But talk therapy does something that meds can’t do – it can help a client figure out what is causing a particular depressive episode, and sometimes understanding what the pain is about is enough to make it lift.
But there is another dimension to the issue of depression. In the July, 2011 issue of Prevention Magazine, author Ginny Graves says that depression serves a purpose in our lives. Graves writes, ” ‘Depression may be nature’s way of telling you to stop and focus on what’s troubling you, so you can move past it and get on with your life,’ says Paul Andrews, PhD, an evolutionary biologist at Virginia Commonwealth University. He, along with his colleague J. Anderson Thomson, MD, a staff psychiatrist at the Student Health Services and Institute of Law and Psychiatry at the University of Virginia, have become controversial proponents of an idea that actually dates back to Aristotle, that depression may lead to better mental health.”
These authors suggest that depression forces us to go inwards and ruminate on something that is problematic or troubling. In some cases, internally mulling over a painful experience can gradually lead to healing – what psychoanalysts often classify as “healthy mourning.” In some cases, however, just what we are mourning is not so clear, and we someone else to help us sort it out. Sometimes we also need the presence of another person to make it safe enough to mourn.
This is what happened to Joan. She went to the psychiatrist, hoping that he would give her something that would bring her energy back. Like her primary care physician, the psychiatrist asked a lot of questions. Besides the excruciating lack of energy, what other symptoms was Joan experiencing? Joan couldn’t think of anything. He asked about her appetite. “I can’t stop eating,” she said. “I always used to have a decent body; but now I’m fat and bloated and miserable. What about how she was sleeping? Joan was tired all the time and could have slept twenty-four/seven; but she forced herself to get up and be available when her children were home. When had she first started feeling this way? Joan had to think about it. Finally she said that she thought it had started sometime during the summer, and had gotten slowly worse over the fall and winter. Before this period of time, the psychiatrist asked, had she felt this way before? No, Joan had always been an energetic, active person. That was why her mother had worried so much about her.
Under the gentle probing of the psychiatrist, Joan started to realize that the loss of energy and all of the other symptoms had begun to sneak up on her as she prepared for the past September, when all of her children were in school for the first time. Now that they were talking about it, she remembered that she had been worried about what she would do with her time. “My oldest is fourteen,” she said. “I’ve been a stay-at-home mom for most of my adult life. And I’ve loved it every minute. I was happy that my babies were growing up…and I was also so sad…”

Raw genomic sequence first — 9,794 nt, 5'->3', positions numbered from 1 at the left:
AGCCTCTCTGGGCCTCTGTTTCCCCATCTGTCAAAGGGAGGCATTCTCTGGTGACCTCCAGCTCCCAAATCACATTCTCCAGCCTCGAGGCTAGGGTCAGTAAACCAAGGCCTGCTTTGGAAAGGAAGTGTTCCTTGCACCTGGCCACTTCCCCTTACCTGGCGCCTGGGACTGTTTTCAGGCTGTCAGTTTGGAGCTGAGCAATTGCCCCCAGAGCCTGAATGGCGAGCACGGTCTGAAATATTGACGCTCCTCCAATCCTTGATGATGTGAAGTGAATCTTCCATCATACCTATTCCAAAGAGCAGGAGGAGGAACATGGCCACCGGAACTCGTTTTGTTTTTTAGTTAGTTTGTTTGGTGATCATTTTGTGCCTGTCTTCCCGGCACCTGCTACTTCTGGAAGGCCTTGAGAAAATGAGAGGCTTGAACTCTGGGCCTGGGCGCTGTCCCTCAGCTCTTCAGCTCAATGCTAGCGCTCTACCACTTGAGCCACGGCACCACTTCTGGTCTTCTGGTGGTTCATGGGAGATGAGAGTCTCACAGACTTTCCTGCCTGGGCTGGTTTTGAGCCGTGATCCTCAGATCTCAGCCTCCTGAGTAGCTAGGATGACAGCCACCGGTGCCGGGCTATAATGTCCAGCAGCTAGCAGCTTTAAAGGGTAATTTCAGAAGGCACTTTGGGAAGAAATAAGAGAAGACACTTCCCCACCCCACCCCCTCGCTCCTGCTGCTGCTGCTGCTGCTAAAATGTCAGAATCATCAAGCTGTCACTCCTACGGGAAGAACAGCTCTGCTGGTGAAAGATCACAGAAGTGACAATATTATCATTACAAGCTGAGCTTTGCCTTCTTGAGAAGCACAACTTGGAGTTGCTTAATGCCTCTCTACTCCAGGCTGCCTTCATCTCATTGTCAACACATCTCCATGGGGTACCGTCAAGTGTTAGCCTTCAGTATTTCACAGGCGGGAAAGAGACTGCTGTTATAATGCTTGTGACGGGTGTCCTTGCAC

The psychiatrist asked Joan if she thought she could go without medication for a little while longer. “I think,” he said, “that it would be a good idea for you to talk out some of these feelings. If the talking doesn’t start to make you feel better in a few months, then we’ll revisit the question of meds.”
Joan started psychotherapy. Once a week she met with a therapist, who listened as she talked about how much she loved her children and how sad and empty the house felt without them around. The therapist asked about Joan’s interests other than the children, and she asked about her marriage. Joan loved her husband very much, but explained that they had a traditional sort of marriage. “He works long hours, and often even on the weekends. I take care of the house and the children.” But they had a good sex life and always had at least one “date night” a week.
It did not take long for the therapist and Joan together to understand the meaning of her depression. She was mourning the end of an era in her life. No longer was she the center of her children’s world. Her role as Mom was still central, and she knew her family still needed her – but not in the same way. She began to talk to her husband about the possibility of him spending a little more time with her. He was thrilled. “You’ve always been so busy with the kids – and you’re a great mother, so I didn’t want to take you away from them. But I’ve missed you!!” he told her.